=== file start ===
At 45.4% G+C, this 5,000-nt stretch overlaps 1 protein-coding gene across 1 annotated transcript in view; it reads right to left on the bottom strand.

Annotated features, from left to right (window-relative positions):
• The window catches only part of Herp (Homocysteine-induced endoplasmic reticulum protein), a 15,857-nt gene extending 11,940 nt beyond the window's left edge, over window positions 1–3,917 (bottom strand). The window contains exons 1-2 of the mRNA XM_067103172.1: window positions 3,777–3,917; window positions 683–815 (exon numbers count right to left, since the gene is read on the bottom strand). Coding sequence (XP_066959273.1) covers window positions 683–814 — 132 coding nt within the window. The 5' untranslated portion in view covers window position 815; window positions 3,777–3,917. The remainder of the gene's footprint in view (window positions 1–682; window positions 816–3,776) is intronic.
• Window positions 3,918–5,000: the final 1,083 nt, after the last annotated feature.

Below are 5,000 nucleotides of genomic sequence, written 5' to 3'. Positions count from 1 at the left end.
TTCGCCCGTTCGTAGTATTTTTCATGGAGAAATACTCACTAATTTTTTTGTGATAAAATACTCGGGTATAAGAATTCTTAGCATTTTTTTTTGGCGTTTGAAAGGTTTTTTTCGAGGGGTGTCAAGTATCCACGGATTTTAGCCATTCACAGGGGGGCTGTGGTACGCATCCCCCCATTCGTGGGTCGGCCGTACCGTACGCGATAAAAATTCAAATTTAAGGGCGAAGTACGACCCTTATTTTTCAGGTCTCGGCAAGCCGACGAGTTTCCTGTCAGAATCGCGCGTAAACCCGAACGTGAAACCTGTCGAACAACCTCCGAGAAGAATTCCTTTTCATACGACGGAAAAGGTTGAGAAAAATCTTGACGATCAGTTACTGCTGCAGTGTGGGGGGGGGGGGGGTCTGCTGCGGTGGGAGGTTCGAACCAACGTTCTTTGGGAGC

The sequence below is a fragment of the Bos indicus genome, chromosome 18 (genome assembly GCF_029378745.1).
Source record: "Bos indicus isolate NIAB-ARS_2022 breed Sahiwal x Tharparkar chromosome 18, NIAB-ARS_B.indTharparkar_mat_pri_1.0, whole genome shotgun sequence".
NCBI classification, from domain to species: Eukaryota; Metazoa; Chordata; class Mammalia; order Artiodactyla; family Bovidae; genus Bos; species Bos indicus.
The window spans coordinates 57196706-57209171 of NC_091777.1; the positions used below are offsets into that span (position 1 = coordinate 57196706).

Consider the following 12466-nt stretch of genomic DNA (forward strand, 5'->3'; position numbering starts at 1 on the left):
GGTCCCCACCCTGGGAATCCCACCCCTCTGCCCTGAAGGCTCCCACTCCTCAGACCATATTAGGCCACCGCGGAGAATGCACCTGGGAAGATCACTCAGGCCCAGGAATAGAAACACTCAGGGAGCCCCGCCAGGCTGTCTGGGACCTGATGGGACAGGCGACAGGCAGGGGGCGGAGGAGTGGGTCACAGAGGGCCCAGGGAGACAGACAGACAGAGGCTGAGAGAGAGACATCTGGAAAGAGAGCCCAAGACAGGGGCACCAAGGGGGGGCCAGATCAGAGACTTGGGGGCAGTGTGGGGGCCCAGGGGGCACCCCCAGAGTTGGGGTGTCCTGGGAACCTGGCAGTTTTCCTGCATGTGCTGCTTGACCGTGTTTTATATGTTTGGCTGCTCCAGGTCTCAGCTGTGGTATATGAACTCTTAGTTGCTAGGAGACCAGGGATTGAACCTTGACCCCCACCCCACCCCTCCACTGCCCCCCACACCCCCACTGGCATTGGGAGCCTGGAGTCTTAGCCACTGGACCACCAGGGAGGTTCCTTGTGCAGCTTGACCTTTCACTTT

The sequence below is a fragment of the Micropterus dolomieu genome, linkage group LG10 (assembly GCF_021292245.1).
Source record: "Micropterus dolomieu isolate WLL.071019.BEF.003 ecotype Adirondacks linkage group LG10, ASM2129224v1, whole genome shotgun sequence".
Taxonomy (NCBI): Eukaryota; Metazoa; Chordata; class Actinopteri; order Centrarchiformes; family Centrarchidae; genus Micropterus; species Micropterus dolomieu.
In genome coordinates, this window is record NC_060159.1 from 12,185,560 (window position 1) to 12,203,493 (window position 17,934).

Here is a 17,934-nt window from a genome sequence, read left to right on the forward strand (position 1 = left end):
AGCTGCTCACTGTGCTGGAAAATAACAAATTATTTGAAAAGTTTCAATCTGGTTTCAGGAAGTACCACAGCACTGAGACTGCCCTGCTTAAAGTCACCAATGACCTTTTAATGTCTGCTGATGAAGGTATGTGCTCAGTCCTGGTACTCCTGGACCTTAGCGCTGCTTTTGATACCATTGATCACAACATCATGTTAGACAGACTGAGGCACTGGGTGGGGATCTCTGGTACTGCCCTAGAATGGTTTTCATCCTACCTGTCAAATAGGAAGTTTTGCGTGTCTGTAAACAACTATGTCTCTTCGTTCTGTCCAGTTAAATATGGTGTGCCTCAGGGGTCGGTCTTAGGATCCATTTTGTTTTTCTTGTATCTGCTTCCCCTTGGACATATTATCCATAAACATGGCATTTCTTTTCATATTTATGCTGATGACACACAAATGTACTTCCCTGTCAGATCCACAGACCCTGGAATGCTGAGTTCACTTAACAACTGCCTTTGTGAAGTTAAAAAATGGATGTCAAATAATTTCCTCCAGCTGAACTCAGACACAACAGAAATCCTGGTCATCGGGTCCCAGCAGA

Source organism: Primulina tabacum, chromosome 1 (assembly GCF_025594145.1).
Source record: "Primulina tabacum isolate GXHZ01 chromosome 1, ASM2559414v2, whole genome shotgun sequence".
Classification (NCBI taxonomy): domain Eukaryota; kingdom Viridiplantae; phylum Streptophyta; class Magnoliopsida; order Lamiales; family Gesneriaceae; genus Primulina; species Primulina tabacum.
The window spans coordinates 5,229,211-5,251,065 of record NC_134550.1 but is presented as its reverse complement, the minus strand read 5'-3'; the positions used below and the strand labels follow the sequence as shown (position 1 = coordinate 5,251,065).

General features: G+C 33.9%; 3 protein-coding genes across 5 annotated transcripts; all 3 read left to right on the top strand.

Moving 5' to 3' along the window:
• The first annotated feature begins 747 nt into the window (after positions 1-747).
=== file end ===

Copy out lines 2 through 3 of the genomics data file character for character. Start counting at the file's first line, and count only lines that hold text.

Annotated features, from left to right (window-relative positions):
• The window catches only part of Herp (Homocysteine-induced endoplasmic reticulum protein), a 15,857-nt gene extending 11,940 nt beyond the window's left edge, over window positions 1–3,917 (bottom strand). The window contains exons 1-2 of the mRNA XM_067103172.1: window positions 3,777–3,917; window positions 683–815 (exon numbers count right to left, since the gene is read on the bottom strand). Coding sequence (XP_066959273.1) covers window positions 683–814 — 132 coding nt within the window. The 5' untranslated portion in view covers window position 815; window positions 3,777–3,917. The remainder of the gene's footprint in view (window positions 1–682; window positions 816–3,776) is intronic.